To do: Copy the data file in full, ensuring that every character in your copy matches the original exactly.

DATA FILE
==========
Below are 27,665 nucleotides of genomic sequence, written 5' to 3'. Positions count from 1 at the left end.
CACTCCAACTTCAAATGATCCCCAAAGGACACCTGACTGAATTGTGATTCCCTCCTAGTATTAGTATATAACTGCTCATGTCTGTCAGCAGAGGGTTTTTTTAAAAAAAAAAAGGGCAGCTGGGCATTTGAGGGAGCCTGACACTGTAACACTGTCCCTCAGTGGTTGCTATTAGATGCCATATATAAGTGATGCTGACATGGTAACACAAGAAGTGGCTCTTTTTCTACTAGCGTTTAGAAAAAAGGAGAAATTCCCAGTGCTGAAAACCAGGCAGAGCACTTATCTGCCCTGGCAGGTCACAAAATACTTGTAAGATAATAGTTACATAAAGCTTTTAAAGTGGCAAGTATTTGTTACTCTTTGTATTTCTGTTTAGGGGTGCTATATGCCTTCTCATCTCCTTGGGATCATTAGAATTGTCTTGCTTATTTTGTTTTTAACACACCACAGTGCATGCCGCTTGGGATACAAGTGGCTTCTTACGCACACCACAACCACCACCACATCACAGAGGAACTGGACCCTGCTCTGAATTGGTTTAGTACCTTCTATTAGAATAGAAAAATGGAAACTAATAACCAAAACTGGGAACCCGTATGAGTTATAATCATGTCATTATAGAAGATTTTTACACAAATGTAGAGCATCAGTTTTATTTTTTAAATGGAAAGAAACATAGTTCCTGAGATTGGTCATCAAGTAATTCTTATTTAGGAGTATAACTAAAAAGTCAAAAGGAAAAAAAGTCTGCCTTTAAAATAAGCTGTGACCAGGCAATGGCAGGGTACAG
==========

Below are 27,665 nucleotides of genomic sequence, written 5' to 3'. Positions count from 1 at the left end.
CACTCCAACTTCAAATGATCCCCAAAGGACACCTGACTGAATTGTGATTCCCTCCTAGTATTAGTATATAACTGCTCATGTCTGTCAGCAGAGGGTTTTTTTAAAAAAAAAAAGGGCAGCTGGGCATTTGAGGGAGCCTGACACTGTAACACTGTCCCTCAGTGGTTGCTATTAGATGCCATATATAAGTGATGCTGACATGGTAACACAAGAAGTGGCTCTTTTTCTACTAGCGTTTAGAAAAAAGGAGAAATTCCCAGTGCTGAAAACCAGGCAGAGCACTTATCTGCCCTGGCAGGTCACAAAATACTTGTAAGATAATAGTTACATAAAGCTTTTAAAGTGGCAAGTATTTGTTACTCTTTGTATTTCTGTTTAGGGGTGCTATATGCCTTCTCATCTCCTTGGGATCATTAGAATTGTCTTGCTTATTTTGTTTTTAACACACCACAGTGCATGCCGCTTGGGATACAAGTGGCTTCTTACGCACACCACAACCACCACCACATCACAGAGGAACTGGACCCTGCTCTGAATTGGTTTAGTACCTTCTATTAGAATAGAAAAATGGAAACTAATAACCAAAACTGGGAACCCGTATGAGTTATAATCATGTCATTATAGAAGATTTTTACACAAATGTAGAGCATCAGTTTTATTTTTTAAATGGAAAGAAACATAGTTCCTGAGATTGGTCATCAAGTAATTCTTATTTAGGAGTATAACTAAAAAGTCAAAAGGAAAAAAAGTCTGCCTTTAAAATAAGCTGTGACCAGGCAATGGCAGGGTACAG